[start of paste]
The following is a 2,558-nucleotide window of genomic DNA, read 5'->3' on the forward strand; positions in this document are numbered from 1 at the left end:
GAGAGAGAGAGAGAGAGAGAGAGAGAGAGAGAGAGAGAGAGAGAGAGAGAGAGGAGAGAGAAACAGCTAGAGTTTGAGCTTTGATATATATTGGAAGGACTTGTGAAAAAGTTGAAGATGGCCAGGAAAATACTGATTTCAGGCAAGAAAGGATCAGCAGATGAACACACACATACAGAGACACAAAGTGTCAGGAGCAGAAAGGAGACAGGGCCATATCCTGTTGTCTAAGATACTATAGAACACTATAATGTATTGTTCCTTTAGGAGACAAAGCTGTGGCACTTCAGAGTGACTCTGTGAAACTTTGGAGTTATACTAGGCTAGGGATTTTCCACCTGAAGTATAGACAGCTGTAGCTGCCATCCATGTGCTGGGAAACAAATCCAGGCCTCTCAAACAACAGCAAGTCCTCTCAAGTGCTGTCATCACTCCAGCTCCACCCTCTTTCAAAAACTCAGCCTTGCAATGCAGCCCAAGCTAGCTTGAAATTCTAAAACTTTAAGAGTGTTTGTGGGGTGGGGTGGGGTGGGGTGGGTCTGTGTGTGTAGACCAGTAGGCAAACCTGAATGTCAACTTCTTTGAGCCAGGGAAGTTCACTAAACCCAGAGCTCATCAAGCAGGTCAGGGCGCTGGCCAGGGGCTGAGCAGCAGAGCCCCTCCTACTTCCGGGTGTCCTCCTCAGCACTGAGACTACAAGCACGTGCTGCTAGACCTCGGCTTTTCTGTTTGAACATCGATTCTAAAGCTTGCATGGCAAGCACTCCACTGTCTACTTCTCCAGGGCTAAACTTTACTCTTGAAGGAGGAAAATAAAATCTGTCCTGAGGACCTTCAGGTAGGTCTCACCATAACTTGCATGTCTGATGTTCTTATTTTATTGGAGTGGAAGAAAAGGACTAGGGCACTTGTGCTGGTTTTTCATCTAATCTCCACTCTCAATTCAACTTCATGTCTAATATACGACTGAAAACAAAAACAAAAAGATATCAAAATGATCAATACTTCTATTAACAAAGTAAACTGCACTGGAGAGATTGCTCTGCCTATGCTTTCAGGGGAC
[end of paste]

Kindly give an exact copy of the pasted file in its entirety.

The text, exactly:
The following is a 2,558-nucleotide window of genomic DNA, read 5'->3' on the forward strand; positions in this document are numbered from 1 at the left end:
GAGAGAGAGAGAGAGAGAGAGAGAGAGAGAGAGAGAGAGAGAGAGAGAGAGAGGAGAGAGAAACAGCTAGAGTTTGAGCTTTGATATATATTGGAAGGACTTGTGAAAAAGTTGAAGATGGCCAGGAAAATACTGATTTCAGGCAAGAAAGGATCAGCAGATGAACACACACATACAGAGACACAAAGTGTCAGGAGCAGAAAGGAGACAGGGCCATATCCTGTTGTCTAAGATACTATAGAACACTATAATGTATTGTTCCTTTAGGAGACAAAGCTGTGGCACTTCAGAGTGACTCTGTGAAACTTTGGAGTTATACTAGGCTAGGGATTTTCCACCTGAAGTATAGACAGCTGTAGCTGCCATCCATGTGCTGGGAAACAAATCCAGGCCTCTCAAACAACAGCAAGTCCTCTCAAGTGCTGTCATCACTCCAGCTCCACCCTCTTTCAAAAACTCAGCCTTGCAATGCAGCCCAAGCTAGCTTGAAATTCTAAAACTTTAAGAGTGTTTGTGGGGTGGGGTGGGGTGGGGTGGGTCTGTGTGTGTAGACCAGTAGGCAAACCTGAATGTCAACTTCTTTGAGCCAGGGAAGTTCACTAAACCCAGAGCTCATCAAGCAGGTCAGGGCGCTGGCCAGGGGCTGAGCAGCAGAGCCCCTCCTACTTCCGGGTGTCCTCCTCAGCACTGAGACTACAAGCACGTGCTGCTAGACCTCGGCTTTTCTGTTTGAACATCGATTCTAAAGCTTGCATGGCAAGCACTCCACTGTCTACTTCTCCAGGGCTAAACTTTACTCTTGAAGGAGGAAAATAAAATCTGTCCTGAGGACCTTCAGGTAGGTCTCACCATAACTTGCATGTCTGATGTTCTTATTTTATTGGAGTGGAAGAAAAGGACTAGGGCACTTGTGCTGGTTTTTCATCTAATCTCCACTCTCAATTCAACTTCATGTCTAATATACGACTGAAAACAAAAACAAAAAGATATCAAAATGATCAATACTTCTATTAACAAAGTAAACTGCACTGGAGAGATTGCTCTGCCTATGCTTTCAGGGGAC